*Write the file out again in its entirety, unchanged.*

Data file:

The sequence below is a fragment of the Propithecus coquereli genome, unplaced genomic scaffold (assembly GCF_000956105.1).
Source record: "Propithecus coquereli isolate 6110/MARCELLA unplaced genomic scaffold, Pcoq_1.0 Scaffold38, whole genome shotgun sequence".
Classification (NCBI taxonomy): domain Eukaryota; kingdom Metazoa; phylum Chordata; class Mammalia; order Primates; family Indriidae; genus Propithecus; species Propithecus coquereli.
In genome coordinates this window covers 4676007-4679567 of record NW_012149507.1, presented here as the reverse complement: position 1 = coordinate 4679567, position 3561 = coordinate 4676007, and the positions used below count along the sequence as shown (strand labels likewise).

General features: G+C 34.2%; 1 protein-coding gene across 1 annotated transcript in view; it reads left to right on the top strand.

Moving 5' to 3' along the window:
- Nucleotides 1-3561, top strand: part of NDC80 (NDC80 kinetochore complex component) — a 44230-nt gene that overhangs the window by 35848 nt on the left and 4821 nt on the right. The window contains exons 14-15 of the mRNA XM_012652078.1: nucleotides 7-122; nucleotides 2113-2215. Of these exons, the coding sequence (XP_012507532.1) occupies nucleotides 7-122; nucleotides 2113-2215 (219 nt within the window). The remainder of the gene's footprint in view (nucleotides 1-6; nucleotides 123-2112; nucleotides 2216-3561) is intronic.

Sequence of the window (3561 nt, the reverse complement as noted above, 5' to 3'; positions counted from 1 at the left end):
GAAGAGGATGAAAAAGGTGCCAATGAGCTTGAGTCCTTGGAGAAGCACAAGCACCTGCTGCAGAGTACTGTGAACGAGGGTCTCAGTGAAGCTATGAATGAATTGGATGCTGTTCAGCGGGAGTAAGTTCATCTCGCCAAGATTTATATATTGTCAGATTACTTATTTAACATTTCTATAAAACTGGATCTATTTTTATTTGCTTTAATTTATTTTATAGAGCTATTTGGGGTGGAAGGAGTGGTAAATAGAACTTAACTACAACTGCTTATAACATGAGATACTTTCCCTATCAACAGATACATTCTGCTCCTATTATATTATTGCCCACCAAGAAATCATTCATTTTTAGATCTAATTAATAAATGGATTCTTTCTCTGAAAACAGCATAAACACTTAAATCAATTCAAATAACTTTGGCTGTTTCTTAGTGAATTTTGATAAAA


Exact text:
The sequence below is a fragment of the Propithecus coquereli genome, unplaced genomic scaffold (assembly GCF_000956105.1).
Source record: "Propithecus coquereli isolate 6110/MARCELLA unplaced genomic scaffold, Pcoq_1.0 Scaffold38, whole genome shotgun sequence".
Classification (NCBI taxonomy): domain Eukaryota; kingdom Metazoa; phylum Chordata; class Mammalia; order Primates; family Indriidae; genus Propithecus; species Propithecus coquereli.
In genome coordinates this window covers 4676007-4679567 of record NW_012149507.1, presented here as the reverse complement: position 1 = coordinate 4679567, position 3561 = coordinate 4676007, and the positions used below count along the sequence as shown (strand labels likewise).

General features: G+C 34.2%; 1 protein-coding gene across 1 annotated transcript in view; it reads left to right on the top strand.

Moving 5' to 3' along the window:
- Nucleotides 1-3561, top strand: part of NDC80 (NDC80 kinetochore complex component) — a 44230-nt gene that overhangs the window by 35848 nt on the left and 4821 nt on the right. The window contains exons 14-15 of the mRNA XM_012652078.1: nucleotides 7-122; nucleotides 2113-2215. Of these exons, the coding sequence (XP_012507532.1) occupies nucleotides 7-122; nucleotides 2113-2215 (219 nt within the window). The remainder of the gene's footprint in view (nucleotides 1-6; nucleotides 123-2112; nucleotides 2216-3561) is intronic.

Sequence of the window (3561 nt, the reverse complement as noted above, 5' to 3'; positions counted from 1 at the left end):
GAAGAGGATGAAAAAGGTGCCAATGAGCTTGAGTCCTTGGAGAAGCACAAGCACCTGCTGCAGAGTACTGTGAACGAGGGTCTCAGTGAAGCTATGAATGAATTGGATGCTGTTCAGCGGGAGTAAGTTCATCTCGCCAAGATTTATATATTGTCAGATTACTTATTTAACATTTCTATAAAACTGGATCTATTTTTATTTGCTTTAATTTATTTTATAGAGCTATTTGGGGTGGAAGGAGTGGTAAATAGAACTTAACTACAACTGCTTATAACATGAGATACTTTCCCTATCAACAGATACATTCTGCTCCTATTATATTATTGCCCACCAAGAAATCATTCATTTTTAGATCTAATTAATAAATGGATTCTTTCTCTGAAAACAGCATAAACACTTAAATCAATTCAAATAACTTTGGCTGTTTCTTAGTGAATTTTGATAAAA